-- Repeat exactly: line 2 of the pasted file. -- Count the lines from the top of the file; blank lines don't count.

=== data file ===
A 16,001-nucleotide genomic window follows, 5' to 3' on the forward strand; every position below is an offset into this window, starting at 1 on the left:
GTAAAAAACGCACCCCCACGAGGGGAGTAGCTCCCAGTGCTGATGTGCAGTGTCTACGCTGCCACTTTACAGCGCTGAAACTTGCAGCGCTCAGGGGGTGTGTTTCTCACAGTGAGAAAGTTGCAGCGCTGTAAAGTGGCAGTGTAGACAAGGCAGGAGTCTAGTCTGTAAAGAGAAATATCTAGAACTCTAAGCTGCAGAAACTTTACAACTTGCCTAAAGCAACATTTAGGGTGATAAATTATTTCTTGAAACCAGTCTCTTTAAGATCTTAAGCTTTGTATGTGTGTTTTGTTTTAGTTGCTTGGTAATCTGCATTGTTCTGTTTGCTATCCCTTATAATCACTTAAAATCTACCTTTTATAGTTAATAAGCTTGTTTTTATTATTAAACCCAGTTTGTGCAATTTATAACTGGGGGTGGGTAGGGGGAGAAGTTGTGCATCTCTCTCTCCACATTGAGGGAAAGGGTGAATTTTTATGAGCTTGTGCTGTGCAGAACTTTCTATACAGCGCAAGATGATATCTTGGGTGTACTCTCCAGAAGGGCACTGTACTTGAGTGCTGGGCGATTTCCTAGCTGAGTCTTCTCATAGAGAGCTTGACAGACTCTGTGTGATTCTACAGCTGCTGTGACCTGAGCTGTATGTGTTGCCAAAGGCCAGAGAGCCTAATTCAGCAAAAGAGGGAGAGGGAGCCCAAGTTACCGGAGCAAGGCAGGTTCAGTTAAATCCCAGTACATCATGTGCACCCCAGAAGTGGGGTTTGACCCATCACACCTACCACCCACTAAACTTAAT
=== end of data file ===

GTAAAAAACGCACCCCCACGAGGGGAGTAGCTCCCAGTGCTGATGTGCAGTGTCTACGCTGCCACTTTACAGCGCTGAAACTTGCAGCGCTCAGGGGGTGTGTTTCTCACAGTGAGAAAGTTGCAGCGCTGTAAAGTGGCAGTGTAGACAAGGCAGGAGTCTAGTCTGTAAAGAGAAATATCTAGAACTCTAAGCTGCAGAAACTTTACAACTTGCCTAAAGCAACATTTAGGGTGATAAATTATTTCTTGAAACCAGTCTCTTTAAGATCTTAAGCTTTGTATGTGTGTTTTGTTTTAGTTGCTTGGTAATCTGCATTGTTCTGTTTGCTATCCCTTATAATCACTTAAAATCTACCTTTTATAGTTAATAAGCTTGTTTTTATTATTAAACCCAGTTTGTGCAATTTATAACTGGGGGTGGGTAGGGGGAGAAGTTGTGCATCTCTCTCTCCACATTGAGGGAAAGGGTGAATTTTTATGAGCTTGTGCTGTGCAGAACTTTCTATACAGCGCAAGATGATATCTTGGGTGTACTCTCCAGAAGGGCACTGTACTTGAGTGCTGGGCGATTTCCTAGCTGAGTCTTCTCATAGAGAGCTTGACAGACTCTGTGTGATTCTACAGCTGCTGTGACCTGAGCTGTATGTGTTGCCAAAGGCCAGAGAGCCTAATTCAGCAAAAGAGGGAGAGGGAGCCCAAGTTACCGGAGCAAGGCAGGTTCAGTTAAATCCCAGTACATCATGTGCACCCCAGAAGTGGGGTTTGACCCATCACACCTACCACCCACTAAACTTAAT